COVID-19 positivity rates across Illinois have largely remained flat in the days since Thanksgiving, but Gov. J.B. Pritzker and state health officials warn it’s still too soon to say what impact holiday gatherings may have had on hospitalizations.
For weeks, Pritzker and Illinois Department of Public Health Director Dr. Ngozi Ezike stressed the importance of avoiding large indoor family gatherings on Thanksgiving to prevent the spread of COVID-19.
The governor on Monday said officials are still “still watching and waiting” to see if there will be a surge statewide in the number of coronavirus cases and hospitalizations stemming from holiday gatherings.
“We’ve always focused on one to two incubation periods as a way to measure how large the surge would be,” Pritzker said. “We’re kind of a week-and-a-half, two weeks into this … so there’s time still to watch.”
State health officials on Monday announced 8,691 new confirmed and probable coronavirus cases along with 90 additional deaths. Over the course of the pandemic, the state has now recorded 796,264 cases and 13,343 deaths.
The preliminary statewide positivity rate for cases as a percentage of total tests is 10.3%, according to IDPH data. Test positivity across the state — the number of positive tests as a percentage of total tests — is 11.9%, the data shows.
That rate is slightly higher in both Chicago (12.5%) and suburban Cook County (12.8%), according to IDPH regional data.
Pritzker said those statewide figures — which he called “key indicators” of an impending COVID-19 spike — have remained generally flat over the past week. The good news is they haven’t gone up, he said. But the bad news is that they also haven’t gone down.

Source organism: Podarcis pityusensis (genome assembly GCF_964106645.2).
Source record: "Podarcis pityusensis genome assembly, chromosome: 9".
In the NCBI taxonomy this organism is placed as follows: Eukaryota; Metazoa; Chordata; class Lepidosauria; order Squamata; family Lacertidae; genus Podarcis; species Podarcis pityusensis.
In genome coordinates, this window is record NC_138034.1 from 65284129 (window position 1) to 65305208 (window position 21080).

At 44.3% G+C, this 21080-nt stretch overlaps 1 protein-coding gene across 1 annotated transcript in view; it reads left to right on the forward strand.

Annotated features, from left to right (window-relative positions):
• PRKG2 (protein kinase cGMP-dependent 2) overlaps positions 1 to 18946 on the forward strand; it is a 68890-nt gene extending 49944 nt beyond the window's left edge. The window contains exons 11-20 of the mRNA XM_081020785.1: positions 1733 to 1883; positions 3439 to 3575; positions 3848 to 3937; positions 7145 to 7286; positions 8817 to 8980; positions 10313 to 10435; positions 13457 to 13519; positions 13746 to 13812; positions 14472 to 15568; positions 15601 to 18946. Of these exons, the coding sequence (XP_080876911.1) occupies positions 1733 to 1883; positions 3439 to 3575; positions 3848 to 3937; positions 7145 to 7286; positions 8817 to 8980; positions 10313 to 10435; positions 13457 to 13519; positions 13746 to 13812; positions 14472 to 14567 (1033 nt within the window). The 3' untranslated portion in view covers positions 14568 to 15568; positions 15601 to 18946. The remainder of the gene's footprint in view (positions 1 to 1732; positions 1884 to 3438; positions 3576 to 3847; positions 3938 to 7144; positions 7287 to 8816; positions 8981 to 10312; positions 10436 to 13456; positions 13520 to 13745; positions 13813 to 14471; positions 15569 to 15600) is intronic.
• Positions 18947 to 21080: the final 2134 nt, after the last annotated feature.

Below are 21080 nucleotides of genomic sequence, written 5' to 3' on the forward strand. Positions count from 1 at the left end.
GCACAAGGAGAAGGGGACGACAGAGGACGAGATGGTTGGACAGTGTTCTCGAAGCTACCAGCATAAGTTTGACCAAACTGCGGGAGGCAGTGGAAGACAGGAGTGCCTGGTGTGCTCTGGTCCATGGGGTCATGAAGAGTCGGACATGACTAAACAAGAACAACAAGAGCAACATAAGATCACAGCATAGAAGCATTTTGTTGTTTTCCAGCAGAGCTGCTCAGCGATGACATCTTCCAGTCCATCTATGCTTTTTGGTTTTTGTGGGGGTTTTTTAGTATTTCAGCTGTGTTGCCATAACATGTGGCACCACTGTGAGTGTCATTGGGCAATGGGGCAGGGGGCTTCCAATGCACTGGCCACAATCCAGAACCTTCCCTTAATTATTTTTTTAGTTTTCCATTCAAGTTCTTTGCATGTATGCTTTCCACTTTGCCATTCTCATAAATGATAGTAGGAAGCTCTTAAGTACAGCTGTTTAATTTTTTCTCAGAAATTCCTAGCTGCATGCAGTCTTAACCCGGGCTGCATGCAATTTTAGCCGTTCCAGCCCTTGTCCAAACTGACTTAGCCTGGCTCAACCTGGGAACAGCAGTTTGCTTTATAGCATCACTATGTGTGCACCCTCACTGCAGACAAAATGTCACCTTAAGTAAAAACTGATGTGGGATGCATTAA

That flattening, Ezike said, is likely due to “other activities” such as the stricter statewide coronavirus mitigations enacted 18 days ago.
“It’s really early,” she said. “We might be seeing a few increased cases compared to the previous days, but we don’t really like to follow a day or two, we like to see trends. Definitely at the end of this week and next week we will get a better handle.”
Ezike said some Illinois hospitals have also started to see patients infected with both COVID-19 and the flu. She urged residents to get their flu shots in order to help prevent a “twindemic,” though she expressed hope that with more residents wearing masks in public and avoiding large gatherings, there might be fewer flu cases this year than normal.
Hospitalizations have decreased slightly over the past week across Illinois, Pritzker said, but the total is still 14% higher than the spring peak. With the holiday season approaching, the governor said the next four weeks may be the “most crucial” of the pandemic.
“So mask up, keep your distance and plan smaller, more intimate holidays this year,” he said. “Let’s give each other the greatest gift of all this holiday season: Good health and a bright future.”